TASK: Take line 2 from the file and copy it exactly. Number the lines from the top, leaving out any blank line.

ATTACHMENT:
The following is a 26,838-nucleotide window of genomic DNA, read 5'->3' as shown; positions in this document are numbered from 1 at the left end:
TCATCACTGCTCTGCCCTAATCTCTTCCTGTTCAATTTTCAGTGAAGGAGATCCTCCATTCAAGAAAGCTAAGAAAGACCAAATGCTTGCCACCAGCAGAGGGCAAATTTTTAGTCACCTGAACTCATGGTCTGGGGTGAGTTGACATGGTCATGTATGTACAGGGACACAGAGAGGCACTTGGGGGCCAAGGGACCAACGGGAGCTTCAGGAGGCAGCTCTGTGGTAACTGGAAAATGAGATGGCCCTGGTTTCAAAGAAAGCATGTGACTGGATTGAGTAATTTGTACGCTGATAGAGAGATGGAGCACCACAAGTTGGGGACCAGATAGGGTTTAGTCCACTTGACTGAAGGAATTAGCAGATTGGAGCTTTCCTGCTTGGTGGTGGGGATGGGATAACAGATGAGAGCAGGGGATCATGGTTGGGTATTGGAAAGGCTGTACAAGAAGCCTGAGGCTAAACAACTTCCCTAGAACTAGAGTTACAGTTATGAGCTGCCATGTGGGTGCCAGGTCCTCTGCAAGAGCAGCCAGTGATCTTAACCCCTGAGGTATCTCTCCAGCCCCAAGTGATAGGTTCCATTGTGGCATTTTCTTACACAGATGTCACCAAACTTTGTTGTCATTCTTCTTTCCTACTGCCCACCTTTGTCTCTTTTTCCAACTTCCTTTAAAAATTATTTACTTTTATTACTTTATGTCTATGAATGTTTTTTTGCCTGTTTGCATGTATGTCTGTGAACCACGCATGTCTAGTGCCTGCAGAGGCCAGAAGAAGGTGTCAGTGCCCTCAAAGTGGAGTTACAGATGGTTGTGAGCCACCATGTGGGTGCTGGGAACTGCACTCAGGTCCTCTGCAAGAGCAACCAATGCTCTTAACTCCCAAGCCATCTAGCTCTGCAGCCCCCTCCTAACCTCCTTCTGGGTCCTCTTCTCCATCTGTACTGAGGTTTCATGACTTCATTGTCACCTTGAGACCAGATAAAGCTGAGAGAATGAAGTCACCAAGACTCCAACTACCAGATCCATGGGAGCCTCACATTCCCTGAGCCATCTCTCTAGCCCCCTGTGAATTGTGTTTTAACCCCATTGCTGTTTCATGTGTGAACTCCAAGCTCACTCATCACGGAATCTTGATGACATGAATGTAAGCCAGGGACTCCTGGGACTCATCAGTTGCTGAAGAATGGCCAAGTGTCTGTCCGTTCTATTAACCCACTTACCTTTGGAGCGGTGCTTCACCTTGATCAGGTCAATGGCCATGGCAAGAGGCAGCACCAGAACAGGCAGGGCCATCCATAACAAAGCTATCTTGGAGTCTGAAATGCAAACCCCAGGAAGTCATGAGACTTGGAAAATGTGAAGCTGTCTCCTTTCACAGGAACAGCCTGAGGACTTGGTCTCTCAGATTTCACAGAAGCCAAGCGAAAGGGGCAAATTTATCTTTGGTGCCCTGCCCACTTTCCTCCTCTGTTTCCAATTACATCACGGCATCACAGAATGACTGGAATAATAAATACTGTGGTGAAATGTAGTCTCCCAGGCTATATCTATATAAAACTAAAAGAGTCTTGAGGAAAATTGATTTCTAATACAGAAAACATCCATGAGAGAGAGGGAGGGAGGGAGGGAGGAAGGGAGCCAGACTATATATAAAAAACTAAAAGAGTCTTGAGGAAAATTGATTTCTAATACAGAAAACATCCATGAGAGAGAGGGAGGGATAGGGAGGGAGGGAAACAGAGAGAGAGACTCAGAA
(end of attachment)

TCATCACTGCTCTGCCCTAATCTCTTCCTGTTCAATTTTCAGTGAAGGAGATCCTCCATTCAAGAAAGCTAAGAAAGACCAAATGCTTGCCACCAGCAGAGGGCAAATTTTTAGTCACCTGAACTCATGGTCTGGGGTGAGTTGACATGGTCATGTATGTACAGGGACACAGAGAGGCACTTGGGGGCCAAGGGACCAACGGGAGCTTCAGGAGGCAGCTCTGTGGTAACTGGAAAATGAGATGGCCCTGGTTTCAAAGAAAGCATGTGACTGGATTGAGTAATTTGTACGCTGATAGAGAGATGGAGCACCACAAGTTGGGGACCAGATAGGGTTTAGTCCACTTGACTGAAGGAATTAGCAGATTGGAGCTTTCCTGCTTGGTGGTGGGGATGGGATAACAGATGAGAGCAGGGGATCATGGTTGGGTATTGGAAAGGCTGTACAAGAAGCCTGAGGCTAAACAACTTCCCTAGAACTAGAGTTACAGTTATGAGCTGCCATGTGGGTGCCAGGTCCTCTGCAAGAGCAGCCAGTGATCTTAACCCCTGAGGTATCTCTCCAGCCCCAAGTGATAGGTTCCATTGTGGCATTTTCTTACACAGATGTCACCAAACTTTGTTGTCATTCTTCTTTCCTACTGCCCACCTTTGTCTCTTTTTCCAACTTCCTTTAAAAATTATTTACTTTTATTACTTTATGTCTATGAATGTTTTTTTGCCTGTTTGCATGTATGTCTGTGAACCACGCATGTCTAGTGCCTGCAGAGGCCAGAAGAAGGTGTCAGTGCCCTCAAAGTGGAGTTACAGATGGTTGTGAGCCACCATGTGGGTGCTGGGAACTGCACTCAGGTCCTCTGCAAGAGCAACCAATGCTCTTAACTCCCAAGCCATCTAGCTCTGCAGCCCCCTCCTAACCTCCTTCTGGGTCCTCTTCTCCATCTGTACTGAGGTTTCATGACTTCATTGTCACCTTGAGACCAGATAAAGCTGAGAGAATGAAGTCACCAAGACTCCAACTACCAGATCCATGGGAGCCTCACATTCCCTGAGCCATCTCTCTAGCCCCCTGTGAATTGTGTTTTAACCCCATTGCTGTTTCATGTGTGAACTCCAAGCTCACTCATCACGGAATCTTGATGACATGAATGTAAGCCAGGGACTCCTGGGACTCATCAGTTGCTGAAGAATGGCCAAGTGTCTGTCCGTTCTATTAACCCACTTACCTTTGGAGCGGTGCTTCACCTTGATCAGGTCAATGGCCATGGCAAGAGGCAGCACCAGAACAGGCAGGGCCATCCATAACAAAGCTATCTTGGAGTCTGAAATGCAAACCCCAGGAAGTCATGAGACTTGGAAAATGTGAAGCTGTCTCCTTTCACAGGAACAGCCTGAGGACTTGGTCTCTCAGATTTCACAGAAGCCAAGCGAAAGGGGCAAATTTATCTTTGGTGCCCTGCCCACTTTCCTCCTCTGTTTCCAATTACATCACGGCATCACAGAATGACTGGAATAATAAATACTGTGGTGAAATGTAGTCTCCCAGGCTATATCTATATAAAACTAAAAGAGTCTTGAGGAAAATTGATTTCTAATACAGAAAACATCCATGAGAGAGAGGGAGGGAGGGAGGGAGGAAGGGAGCCAGACTATATATAAAAAACTAAAAGAGTCTTGAGGAAAATTGATTTCTAATACAGAAAACATCCATGAGAGAGAGGGAGGGATAGGGAGGGAGGGAAACAGAGAGAGAGACTCAGAA